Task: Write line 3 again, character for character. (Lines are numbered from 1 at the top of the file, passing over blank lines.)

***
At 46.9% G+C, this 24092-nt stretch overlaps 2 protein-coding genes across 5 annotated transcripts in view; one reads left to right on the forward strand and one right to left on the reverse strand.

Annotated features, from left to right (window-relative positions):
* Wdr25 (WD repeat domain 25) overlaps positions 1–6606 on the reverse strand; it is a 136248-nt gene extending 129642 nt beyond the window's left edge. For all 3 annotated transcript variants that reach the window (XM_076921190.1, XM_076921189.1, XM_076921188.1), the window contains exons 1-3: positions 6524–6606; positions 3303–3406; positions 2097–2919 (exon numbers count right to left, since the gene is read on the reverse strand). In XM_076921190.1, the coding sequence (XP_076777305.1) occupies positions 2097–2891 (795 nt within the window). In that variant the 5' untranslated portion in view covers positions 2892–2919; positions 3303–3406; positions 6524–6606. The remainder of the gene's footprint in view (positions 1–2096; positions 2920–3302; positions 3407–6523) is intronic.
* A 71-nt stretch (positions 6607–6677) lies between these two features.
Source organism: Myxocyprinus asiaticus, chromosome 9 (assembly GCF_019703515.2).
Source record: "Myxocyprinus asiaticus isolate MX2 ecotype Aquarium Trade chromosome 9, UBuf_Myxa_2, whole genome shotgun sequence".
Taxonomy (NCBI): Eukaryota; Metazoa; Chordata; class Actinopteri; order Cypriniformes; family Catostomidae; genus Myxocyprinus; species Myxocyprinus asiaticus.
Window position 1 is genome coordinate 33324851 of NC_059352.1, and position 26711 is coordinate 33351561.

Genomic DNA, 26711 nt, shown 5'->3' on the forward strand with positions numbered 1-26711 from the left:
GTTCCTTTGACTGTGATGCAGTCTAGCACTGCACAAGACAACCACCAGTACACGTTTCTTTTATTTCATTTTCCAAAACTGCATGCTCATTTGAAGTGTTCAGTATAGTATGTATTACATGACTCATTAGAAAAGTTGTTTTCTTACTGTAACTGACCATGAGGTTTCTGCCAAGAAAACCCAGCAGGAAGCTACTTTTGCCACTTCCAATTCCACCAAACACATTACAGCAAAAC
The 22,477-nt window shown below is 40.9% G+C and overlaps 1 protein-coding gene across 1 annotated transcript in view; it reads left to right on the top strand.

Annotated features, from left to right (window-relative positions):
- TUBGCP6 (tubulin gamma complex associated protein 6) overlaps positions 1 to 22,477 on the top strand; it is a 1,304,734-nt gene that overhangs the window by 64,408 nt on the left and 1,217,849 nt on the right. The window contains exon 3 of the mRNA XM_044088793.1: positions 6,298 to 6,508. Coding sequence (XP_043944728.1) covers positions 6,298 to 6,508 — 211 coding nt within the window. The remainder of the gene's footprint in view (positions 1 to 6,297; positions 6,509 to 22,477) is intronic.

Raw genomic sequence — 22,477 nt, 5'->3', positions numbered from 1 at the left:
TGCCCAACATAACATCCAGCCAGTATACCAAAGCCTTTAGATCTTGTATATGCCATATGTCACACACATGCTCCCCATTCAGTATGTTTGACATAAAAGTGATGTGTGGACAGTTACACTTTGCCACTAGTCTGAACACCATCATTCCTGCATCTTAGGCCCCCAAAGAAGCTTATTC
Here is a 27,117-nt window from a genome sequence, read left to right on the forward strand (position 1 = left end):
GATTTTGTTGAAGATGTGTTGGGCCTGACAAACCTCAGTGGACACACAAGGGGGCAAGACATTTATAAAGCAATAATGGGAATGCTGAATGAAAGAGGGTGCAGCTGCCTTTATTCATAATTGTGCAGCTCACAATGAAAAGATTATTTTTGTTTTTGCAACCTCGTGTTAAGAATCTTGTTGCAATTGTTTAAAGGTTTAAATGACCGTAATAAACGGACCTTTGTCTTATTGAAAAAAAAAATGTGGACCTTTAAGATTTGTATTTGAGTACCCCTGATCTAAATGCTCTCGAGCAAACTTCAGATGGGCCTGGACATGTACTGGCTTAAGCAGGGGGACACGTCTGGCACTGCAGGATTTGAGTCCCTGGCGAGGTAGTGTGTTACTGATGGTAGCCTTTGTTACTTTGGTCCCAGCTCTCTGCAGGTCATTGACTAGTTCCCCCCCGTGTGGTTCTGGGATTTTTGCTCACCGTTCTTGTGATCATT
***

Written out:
* Wdr25 (WD repeat domain 25) overlaps positions 1–6606 on the reverse strand; it is a 136248-nt gene extending 129642 nt beyond the window's left edge. For all 3 annotated transcript variants that reach the window (XM_076921190.1, XM_076921189.1, XM_076921188.1), the window contains exons 1-3: positions 6524–6606; positions 3303–3406; positions 2097–2919 (exon numbers count right to left, since the gene is read on the reverse strand). In XM_076921190.1, the coding sequence (XP_076777305.1) occupies positions 2097–2891 (795 nt within the window). In that variant the 5' untranslated portion in view covers positions 2892–2919; positions 3303–3406; positions 6524–6606. The remainder of the gene's footprint in view (positions 1–2096; positions 2920–3302; positions 3407–6523) is intronic.